Jaguar (scientific name: Panthera onca) is a big cat and one of the five species in the Panthera genus (the others are Lion, tiger, leopard, and snow leopard). It is the most feared predator in the Americas. Here are 20 amazing jaguar facts.
Jaguar is the only extant Panthera native to the Americas. The present range extends from the Southwestern United States and Mexico across much of Central America and south to Paraguay and northern Argentina.
Related: Top 5 largest prehistoric cats
Table of Contents
1. Jaguar is the 3rd largest feline
Jaguar is the third-largest feline after the tiger and the lion, and the largest in the Americas.
Males normally weigh between 56 – 96 kg (123–212 lb). Exceptionally big males have been recorded to weigh as much as 158 kg (348 lb).
The smallest females weigh about 36 kg (79 lb). Females are typically 10-20 percent smaller than males.
The length of Jaguar, from the nose to the base of the tail, varies from 1.12 to 1.85 meters (3.7 to 6.1 feet). The animal stands 63 to 76 cm (25 to 30 in) tall at the shoulders.
Jaguar is a robust, well-muscled, and very strong animal. Their legs are short but thick and powerful.
2. Jaguar is a very powerful and feared predator
Jaguar can hunt wild animals weighing up to 300 kg (660 lb) in dense jungle, and its short and sturdy physique is thus an adaptation to its prey and environment.
They mostly hunt capybara (a mammal native to South America, the largest living rodent in the world) and giant anteater.
They can also hunt wild boar, collared peccary (a pig-like mammal, they are no longer classified in the pig family, though), nine-banded armadillo, white-nosed coati, and even caiman.
3. They are hypercarnivores
Like all cats, jaguars are hypercarnivores, meaning they only eat meat.
4. Jaguars are old cats
They first evolved in Eurasia sometime around three million years ago before spreading both west and east, eventually inhabiting a range from southern England to Nebraska and down into South America.
5. They were hunting megafauna in the prehistoric ages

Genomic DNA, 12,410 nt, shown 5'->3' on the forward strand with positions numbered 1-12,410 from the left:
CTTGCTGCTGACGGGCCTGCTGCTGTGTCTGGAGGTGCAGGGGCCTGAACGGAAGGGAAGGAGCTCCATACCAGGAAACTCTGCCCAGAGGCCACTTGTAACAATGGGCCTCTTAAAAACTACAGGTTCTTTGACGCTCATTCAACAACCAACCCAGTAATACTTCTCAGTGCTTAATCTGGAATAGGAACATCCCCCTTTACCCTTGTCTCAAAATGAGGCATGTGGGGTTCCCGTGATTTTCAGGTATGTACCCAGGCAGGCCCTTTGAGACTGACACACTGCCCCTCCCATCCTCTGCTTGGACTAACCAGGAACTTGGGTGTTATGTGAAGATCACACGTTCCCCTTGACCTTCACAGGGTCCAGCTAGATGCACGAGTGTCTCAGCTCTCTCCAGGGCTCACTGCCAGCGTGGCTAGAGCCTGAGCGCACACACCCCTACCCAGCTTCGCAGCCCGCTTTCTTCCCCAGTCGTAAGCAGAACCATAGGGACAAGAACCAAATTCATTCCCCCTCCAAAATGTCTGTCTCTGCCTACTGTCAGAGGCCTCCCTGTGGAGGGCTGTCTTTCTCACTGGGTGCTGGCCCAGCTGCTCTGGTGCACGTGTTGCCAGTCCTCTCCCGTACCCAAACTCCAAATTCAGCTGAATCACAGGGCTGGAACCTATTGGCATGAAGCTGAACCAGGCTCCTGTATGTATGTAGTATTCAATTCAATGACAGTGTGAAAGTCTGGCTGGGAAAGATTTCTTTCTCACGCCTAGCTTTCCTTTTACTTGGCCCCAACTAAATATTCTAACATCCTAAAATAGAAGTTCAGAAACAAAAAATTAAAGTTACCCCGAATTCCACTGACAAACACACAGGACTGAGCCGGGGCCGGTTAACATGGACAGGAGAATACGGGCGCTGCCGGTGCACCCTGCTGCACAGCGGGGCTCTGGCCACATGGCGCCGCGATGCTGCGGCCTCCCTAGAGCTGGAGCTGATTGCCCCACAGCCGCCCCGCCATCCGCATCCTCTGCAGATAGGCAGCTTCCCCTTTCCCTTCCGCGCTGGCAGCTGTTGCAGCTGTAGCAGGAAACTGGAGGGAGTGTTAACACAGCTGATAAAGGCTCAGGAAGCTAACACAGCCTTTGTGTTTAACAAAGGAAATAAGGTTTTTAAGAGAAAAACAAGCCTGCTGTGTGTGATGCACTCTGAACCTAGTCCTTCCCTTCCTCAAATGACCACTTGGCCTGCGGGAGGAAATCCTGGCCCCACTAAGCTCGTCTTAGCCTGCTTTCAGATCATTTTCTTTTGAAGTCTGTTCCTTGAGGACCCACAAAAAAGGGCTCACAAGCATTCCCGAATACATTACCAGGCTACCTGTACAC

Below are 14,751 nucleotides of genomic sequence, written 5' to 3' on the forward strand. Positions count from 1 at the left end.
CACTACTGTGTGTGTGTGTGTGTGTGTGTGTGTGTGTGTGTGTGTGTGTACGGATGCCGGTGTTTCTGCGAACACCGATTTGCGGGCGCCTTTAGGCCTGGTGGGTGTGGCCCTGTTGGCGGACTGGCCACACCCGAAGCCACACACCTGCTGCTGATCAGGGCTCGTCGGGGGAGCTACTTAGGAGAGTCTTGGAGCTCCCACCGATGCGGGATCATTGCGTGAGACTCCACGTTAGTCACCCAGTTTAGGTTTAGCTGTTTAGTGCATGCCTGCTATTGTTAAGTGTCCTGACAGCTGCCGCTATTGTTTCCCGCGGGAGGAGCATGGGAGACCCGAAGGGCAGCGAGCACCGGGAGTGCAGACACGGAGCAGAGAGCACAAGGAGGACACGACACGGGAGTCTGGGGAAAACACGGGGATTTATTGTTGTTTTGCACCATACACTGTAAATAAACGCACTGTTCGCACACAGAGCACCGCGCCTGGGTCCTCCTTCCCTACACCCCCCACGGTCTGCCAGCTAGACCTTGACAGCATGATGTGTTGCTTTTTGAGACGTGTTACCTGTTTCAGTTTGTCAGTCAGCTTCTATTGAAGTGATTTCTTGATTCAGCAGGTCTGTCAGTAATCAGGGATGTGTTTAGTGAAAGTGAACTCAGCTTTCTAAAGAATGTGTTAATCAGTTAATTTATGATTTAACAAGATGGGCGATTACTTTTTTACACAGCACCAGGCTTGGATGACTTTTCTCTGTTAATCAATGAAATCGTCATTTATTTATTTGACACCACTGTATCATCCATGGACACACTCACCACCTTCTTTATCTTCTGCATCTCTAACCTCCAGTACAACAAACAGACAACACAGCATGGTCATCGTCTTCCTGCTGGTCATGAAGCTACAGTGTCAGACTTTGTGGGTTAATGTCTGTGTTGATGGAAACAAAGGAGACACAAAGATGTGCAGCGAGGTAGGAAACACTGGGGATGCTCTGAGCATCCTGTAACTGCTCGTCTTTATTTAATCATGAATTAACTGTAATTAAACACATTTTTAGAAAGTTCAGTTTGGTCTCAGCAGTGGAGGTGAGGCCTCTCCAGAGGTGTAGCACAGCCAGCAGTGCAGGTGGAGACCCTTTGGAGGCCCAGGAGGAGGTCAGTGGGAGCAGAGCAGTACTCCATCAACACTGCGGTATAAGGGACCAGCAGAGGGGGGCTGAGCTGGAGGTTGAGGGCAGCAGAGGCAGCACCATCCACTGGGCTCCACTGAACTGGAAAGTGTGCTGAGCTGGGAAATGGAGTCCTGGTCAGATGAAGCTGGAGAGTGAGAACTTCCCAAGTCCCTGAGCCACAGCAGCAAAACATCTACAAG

Their powerful legs, sharp claws, and stocky build are perfect for grappling prey and sever their spines.
This was the most effective method for hunting their giant prehistoric prey.
500,000 years ago, when jaguars first entered the Americas, the continent (both north and south America) was home to megafauna (in terrestrial zoology, megafauna are large or giant animals). Some of the animals, like the giant ground sloth (Megatherium) could be as big as elephants.
Jaguars quickly adapted to their new environment and became specialists in “giant-killing” (hence their stocky build).
This continued until even a more powerful predator shows up: humans. Humans hunted all herbivores larger than 65 kg (143 lbs) and the jaguars had to adapt their new diet. As a consequence of this, they shrunk on size.
During the Pleistocene epoch (1.8 mya–11,000 years ago), now extinct Panthera onca augusta, commonly known as the Pleistocene jaguar or simply the giant jaguar was roaming in North America. It was about 15% larger than modern jaguars.
6. Jaguars like water
Unlike many felids, jaguars are strong swimmers. They often deliberately bathe in ponds, lakes, and rivers. They are even able to carry prey through or capture it in the water. Among the big cats, only the tiger, the biggest cat in the world, shares a similar fondness for water.
7. Jaguars have a very strong bite
The jaguar has the strongest bite of any big cat relative to its size.
But it’s a common misconception that jaguars have the strongest bite force in all felines, including lions and tigers. Recent research by Adam Hartstone-Rose and colleagues at the University of South Carolina, who compared the bite forces of nine different cat species, reveals that jaguars have only three-quarters the bite force of tigers.
However, given that jaguars are considerably smaller than tigers and lions (male tigers weigh between 90-310 kg or 200-680 lbs, while male jaguars weigh between 56-96 kg or 120-210 lbs), their bite is “relatively” stronger.
8. They are solitary animals
Like most cats, the jaguar is a solitary animal outside mother-cub groups. Adults generally meet only to court and mate. Limited non-courting socialization has been observed anecdotally, though.
They carve out large territories for themselves uses scrape marks, urine, and feces to mark.
Female territories range from 25 to 40 km2 (9.65-15.44 sq mi) in area. Territories may overlap, but the animals generally avoid one another.
Male ranges cover roughly twice as much area, varying in size with the availability of game and space, and do not overlap. The territory of a male can contain those of several females.
9. Jaguars can roar
They can roar like the other big cats with the exception of snow leopard.
10. Jaguars cannot purr